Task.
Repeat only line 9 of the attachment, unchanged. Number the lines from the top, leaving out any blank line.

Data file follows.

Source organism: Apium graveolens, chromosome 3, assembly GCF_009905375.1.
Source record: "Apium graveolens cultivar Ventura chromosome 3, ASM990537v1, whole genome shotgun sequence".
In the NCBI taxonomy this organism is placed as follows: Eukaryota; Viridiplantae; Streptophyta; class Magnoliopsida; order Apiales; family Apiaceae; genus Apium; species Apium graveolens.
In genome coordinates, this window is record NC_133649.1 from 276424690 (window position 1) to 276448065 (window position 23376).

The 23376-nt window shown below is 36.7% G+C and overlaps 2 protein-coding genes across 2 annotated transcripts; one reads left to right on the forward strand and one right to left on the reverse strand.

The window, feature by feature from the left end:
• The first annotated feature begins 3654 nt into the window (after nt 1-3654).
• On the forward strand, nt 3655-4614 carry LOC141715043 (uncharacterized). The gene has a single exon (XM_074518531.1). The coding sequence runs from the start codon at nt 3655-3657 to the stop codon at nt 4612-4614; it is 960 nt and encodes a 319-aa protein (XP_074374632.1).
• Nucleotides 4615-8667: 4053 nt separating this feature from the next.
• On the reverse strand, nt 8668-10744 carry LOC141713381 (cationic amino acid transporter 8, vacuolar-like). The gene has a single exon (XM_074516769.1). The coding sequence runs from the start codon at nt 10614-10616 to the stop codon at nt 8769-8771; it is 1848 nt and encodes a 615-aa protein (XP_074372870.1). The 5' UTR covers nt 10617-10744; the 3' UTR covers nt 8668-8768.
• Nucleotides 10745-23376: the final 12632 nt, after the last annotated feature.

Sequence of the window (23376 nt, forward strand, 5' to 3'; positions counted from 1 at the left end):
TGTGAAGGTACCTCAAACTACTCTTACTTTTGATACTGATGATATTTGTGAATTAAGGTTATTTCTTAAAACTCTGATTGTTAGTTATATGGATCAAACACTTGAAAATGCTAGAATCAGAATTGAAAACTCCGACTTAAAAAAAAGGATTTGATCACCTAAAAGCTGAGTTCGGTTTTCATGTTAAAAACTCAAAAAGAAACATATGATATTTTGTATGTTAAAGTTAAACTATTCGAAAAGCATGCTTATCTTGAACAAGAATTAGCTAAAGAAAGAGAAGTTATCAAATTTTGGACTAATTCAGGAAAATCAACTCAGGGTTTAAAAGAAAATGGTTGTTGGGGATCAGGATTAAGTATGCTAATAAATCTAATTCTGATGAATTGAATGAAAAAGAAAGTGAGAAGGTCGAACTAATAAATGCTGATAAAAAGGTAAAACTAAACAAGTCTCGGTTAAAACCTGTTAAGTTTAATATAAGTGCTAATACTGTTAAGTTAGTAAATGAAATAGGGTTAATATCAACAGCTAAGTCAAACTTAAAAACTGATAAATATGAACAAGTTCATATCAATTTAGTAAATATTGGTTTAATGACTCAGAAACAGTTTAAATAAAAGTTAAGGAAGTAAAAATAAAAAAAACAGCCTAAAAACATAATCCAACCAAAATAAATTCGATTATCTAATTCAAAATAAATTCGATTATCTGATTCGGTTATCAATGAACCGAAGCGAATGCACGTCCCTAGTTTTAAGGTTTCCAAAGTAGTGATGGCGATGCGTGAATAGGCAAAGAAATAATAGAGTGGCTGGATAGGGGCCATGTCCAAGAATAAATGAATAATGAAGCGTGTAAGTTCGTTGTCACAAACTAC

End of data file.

• Nucleotides 4615-8667: 4053 nt separating this feature from the next.